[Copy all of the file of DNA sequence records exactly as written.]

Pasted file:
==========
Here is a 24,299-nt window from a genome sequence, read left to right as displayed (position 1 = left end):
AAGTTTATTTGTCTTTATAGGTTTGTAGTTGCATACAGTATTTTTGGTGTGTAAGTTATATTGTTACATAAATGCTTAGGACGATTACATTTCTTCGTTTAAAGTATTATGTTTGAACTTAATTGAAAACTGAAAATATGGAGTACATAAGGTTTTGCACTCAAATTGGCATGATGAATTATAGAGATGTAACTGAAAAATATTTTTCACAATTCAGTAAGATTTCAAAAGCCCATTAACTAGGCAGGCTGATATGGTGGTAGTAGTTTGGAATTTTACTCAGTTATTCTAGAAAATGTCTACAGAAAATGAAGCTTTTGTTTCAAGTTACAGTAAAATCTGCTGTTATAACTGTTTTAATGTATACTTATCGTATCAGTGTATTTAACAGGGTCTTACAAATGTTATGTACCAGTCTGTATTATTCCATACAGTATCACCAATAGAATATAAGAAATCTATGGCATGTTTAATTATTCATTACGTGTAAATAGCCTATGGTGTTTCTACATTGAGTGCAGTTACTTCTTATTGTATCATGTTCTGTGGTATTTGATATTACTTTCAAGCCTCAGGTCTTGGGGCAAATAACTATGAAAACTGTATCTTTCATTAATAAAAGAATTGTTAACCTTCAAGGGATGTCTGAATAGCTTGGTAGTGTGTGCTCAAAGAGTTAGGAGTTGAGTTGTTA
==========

Here is a 24,299-nt window from a genome sequence, read left to right as displayed (position 1 = left end):
AAGTTTATTTGTCTTTATAGGTTTGTAGTTGCATACAGTATTTTTGGTGTGTAAGTTATATTGTTACATAAATGCTTAGGACGATTACATTTCTTCGTTTAAAGTATTATGTTTGAACTTAATTGAAAACTGAAAATATGGAGTACATAAGGTTTTGCACTCAAATTGGCATGATGAATTATAGAGATGTAACTGAAAAATATTTTTCACAATTCAGTAAGATTTCAAAAGCCCATTAACTAGGCAGGCTGATATGGTGGTAGTAGTTTGGAATTTTACTCAGTTATTCTAGAAAATGTCTACAGAAAATGAAGCTTTTGTTTCAAGTTACAGTAAAATCTGCTGTTATAACTGTTTTAATGTATACTTATCGTATCAGTGTATTTAACAGGGTCTTACAAATGTTATGTACCAGTCTGTATTATTCCATACAGTATCACCAATAGAATATAAGAAATCTATGGCATGTTTAATTATTCATTACGTGTAAATAGCCTATGGTGTTTCTACATTGAGTGCAGTTACTTCTTATTGTATCATGTTCTGTGGTATTTGATATTACTTTCAAGCCTCAGGTCTTGGGGCAAATAACTATGAAAACTGTATCTTTCATTAATAAAAGAATTGTTAACCTTCAAGGGATGTCTGAATAGCTTGGTAGTGTGTGCTCAAAGAGTTAGGAGTTGAGTTGTTA